Six Perspectives On A Chaotic Resonator

Hello All,

We’ve got an art show coming up in North Adams, MA.  Both Paul and I were asked by our friend Ven Voisey to submit something to a group show at Gallery 51 on Main Street.  The show is called ‘The Amazing Acoustaphotophonogrammitron’ and features work that bridges sound and image in some way.  Here’s the poster:

I’m putting in a device that I invented about 1 1/2 years ago, sort of a poor man’s laser show…  here’s what it looks like:

It’s made from poplar and has 6 Green Lasers (532nm) mounted on goosenecks (right) that are focused on 2 carefully cut flexible mirrors, that are, in-turn, attached to miniature subwoofers, powered by a cd player through a small amplifier (not shown). 

The Lasers:

I got the green lasers by cutting them out of laser pointers that I bought from an online wholesaler.  I cut off the back part of each laser pointer with a pipe cutter and replaced the batteries with a 3 volt ac/dc wall plug via alligator clips.  They are amazingly efficient light sources, tremendously bright and tireless, I’ve run them for weeks at a time with no apparent change to their output!  The goosenecks we’re salvaged off of a cheap floor lamp that I bought at the ‘Voldemart’. 

The Mirrors:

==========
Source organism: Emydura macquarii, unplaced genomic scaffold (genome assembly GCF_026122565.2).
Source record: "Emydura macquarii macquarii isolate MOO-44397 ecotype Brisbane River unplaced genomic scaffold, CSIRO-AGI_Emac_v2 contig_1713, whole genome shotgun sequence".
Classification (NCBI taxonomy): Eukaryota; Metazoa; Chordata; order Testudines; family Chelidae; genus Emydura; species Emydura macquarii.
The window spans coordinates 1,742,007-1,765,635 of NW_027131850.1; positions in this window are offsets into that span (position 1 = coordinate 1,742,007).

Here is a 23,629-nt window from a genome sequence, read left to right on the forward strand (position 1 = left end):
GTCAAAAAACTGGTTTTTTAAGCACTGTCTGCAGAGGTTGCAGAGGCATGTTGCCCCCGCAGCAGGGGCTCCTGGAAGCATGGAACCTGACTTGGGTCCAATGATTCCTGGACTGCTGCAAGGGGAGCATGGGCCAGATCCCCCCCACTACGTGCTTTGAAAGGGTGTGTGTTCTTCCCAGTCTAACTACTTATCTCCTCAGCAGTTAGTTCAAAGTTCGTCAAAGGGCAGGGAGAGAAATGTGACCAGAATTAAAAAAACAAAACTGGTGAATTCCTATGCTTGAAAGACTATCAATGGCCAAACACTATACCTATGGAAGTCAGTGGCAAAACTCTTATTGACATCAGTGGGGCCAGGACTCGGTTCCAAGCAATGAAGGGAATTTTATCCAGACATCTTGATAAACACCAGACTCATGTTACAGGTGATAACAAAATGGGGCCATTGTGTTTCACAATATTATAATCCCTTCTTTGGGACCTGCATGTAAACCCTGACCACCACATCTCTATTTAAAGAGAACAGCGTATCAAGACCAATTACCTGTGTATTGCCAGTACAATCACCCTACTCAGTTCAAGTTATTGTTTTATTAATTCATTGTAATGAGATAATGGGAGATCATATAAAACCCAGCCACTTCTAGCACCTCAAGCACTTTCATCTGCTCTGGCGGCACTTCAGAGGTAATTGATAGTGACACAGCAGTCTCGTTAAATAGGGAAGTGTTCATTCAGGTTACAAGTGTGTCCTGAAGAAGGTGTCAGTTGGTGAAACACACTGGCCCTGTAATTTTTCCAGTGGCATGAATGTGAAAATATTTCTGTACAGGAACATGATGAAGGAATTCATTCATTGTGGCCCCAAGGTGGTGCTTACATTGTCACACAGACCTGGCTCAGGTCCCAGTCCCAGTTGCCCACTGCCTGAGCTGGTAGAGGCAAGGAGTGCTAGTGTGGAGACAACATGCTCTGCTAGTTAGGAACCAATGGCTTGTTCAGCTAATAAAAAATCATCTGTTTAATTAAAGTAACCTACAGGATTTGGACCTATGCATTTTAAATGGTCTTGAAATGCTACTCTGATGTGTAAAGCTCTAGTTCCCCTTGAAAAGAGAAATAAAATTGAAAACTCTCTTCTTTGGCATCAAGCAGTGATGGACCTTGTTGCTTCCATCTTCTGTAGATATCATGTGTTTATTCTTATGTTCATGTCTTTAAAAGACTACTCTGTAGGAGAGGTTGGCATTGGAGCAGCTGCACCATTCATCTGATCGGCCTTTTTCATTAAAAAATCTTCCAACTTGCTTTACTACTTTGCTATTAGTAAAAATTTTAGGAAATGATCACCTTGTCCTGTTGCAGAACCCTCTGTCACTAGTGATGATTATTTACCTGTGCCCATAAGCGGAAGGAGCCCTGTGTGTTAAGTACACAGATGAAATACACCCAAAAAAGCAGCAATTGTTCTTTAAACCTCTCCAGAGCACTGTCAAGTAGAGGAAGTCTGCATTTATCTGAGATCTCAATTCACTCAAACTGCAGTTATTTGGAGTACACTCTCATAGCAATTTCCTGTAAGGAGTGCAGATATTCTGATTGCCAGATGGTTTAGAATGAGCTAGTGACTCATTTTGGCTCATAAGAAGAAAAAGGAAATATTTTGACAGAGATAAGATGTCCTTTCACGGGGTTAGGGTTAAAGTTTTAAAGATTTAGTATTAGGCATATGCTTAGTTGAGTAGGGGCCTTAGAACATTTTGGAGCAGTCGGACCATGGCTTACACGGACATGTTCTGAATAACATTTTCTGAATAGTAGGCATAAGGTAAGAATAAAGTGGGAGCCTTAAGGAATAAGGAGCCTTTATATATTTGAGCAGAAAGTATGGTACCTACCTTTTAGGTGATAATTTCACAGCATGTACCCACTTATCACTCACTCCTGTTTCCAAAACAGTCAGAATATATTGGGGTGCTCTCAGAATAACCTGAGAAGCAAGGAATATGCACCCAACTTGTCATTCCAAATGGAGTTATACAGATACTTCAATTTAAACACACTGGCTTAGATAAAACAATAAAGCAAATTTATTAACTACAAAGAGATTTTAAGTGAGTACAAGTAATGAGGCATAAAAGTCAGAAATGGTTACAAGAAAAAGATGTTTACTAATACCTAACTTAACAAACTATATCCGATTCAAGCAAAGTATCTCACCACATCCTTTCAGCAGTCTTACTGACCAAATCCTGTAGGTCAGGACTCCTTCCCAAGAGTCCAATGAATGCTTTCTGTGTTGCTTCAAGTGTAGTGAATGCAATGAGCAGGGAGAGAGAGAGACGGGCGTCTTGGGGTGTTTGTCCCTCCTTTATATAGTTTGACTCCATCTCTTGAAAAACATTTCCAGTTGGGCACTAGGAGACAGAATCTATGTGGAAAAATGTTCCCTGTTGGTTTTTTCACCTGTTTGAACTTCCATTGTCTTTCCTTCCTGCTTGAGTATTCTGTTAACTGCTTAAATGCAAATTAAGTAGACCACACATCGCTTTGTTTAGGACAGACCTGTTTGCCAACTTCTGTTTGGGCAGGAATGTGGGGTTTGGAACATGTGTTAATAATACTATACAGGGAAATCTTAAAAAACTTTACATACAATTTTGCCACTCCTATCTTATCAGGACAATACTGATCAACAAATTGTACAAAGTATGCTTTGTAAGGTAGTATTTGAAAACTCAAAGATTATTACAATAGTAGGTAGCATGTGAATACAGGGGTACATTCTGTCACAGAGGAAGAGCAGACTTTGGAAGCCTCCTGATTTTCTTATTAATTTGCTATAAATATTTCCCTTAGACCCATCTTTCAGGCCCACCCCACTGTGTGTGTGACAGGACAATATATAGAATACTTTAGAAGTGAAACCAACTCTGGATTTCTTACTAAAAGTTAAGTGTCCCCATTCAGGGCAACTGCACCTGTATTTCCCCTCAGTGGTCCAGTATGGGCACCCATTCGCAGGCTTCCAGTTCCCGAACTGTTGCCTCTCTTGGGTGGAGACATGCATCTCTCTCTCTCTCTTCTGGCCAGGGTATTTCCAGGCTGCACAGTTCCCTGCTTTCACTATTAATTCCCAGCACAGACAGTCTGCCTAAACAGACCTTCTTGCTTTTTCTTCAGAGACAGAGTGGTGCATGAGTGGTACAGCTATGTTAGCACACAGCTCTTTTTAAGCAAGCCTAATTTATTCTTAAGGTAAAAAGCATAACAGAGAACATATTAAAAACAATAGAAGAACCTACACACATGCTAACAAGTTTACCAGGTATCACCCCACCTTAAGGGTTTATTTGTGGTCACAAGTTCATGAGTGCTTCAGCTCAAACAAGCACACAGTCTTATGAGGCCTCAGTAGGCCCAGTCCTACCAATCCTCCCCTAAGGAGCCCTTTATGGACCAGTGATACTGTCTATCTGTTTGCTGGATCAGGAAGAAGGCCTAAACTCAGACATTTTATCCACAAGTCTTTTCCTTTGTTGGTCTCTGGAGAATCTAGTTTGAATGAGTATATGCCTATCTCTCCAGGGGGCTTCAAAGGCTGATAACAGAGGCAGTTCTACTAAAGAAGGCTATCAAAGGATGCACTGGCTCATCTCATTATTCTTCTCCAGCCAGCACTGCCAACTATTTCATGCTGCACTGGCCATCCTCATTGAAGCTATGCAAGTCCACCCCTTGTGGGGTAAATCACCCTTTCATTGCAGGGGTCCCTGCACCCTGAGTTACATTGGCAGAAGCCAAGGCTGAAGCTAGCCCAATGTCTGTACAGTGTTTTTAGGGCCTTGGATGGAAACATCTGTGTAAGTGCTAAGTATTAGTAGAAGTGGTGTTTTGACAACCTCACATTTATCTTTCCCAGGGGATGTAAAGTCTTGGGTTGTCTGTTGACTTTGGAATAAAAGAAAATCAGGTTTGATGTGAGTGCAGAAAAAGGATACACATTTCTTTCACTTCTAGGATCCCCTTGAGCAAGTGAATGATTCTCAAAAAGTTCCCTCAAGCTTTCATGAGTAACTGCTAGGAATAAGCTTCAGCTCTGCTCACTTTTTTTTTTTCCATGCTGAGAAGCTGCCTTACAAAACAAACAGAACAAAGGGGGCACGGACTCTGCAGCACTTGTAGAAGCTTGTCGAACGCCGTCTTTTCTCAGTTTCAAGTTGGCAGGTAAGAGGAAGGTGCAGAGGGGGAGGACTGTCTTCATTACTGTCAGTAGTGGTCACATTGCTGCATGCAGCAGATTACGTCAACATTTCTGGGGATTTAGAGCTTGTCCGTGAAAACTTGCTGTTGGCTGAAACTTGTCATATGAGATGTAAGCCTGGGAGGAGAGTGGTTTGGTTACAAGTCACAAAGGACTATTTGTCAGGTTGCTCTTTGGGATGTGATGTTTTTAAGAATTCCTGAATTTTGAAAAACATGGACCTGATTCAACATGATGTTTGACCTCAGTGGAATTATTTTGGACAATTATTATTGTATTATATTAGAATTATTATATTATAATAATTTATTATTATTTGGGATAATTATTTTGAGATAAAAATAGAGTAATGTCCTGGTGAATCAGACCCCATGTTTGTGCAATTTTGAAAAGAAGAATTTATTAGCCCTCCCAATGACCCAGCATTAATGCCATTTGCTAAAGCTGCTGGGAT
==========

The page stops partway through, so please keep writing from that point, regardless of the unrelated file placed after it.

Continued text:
I got the mirrors at an autoparts store as a cuttable sheet designed to replace broken sideviews.  The flexibility is important for the projection to work properly… The mirrors are mounted to four inch speakers using copper fittings from the plumbing aisle. (mini subwoofers are best since they offer maximum displacement).  Sounds are played through the speakers causing them to vibrate and the lasers are redirected by the vibration of the mirrors and projected against the wall to create some astonishingly beautiful patterns (via persistence of vision):

Simple sine waves produce lines/circles/ovals/eights.  Combinations of sine waves produce more complicated gyroscopic effects, that often oscillate in bizarre ways if the higher frequency is near an overtone of the root frequency.  Careful tuning and detuning of related frequencies gives you quite a bit of control over what the pictures do.  More complicate acoustic noises (eg guitar or voice) give pretty chaotic noisy looking tangles.  In this case, it’s in stereo, so more combinations are possible.

The odd shape of the mirrors ensures that no two frequencies will have exactly the same effect since the standing waves are contained in a fairly chaotic (non-resonant) space.  The displacement in the x and y axis for any given frequency is unpredictable, but completely repeatable.  So by sending a frequency sweep through the system you can quickly get an idea of where the interesting images lie and save them for use in a composition.  This is probably sounding a little complicated and long winded at this point, but it’s really fun stuff  (if your a geek).  Anyway, it will be on display through the equinox so you can see it for yourself, and if you have questions, email me.  I’m also hoping to turn it into a stage piece for our live show this year, after the new record is out. 

Thanks! and congrats if you’ve made it this far.  Stay Warm!   

Nick

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About zammuto

of the band 'The Books' and 'Zammuto' zammutosound.com
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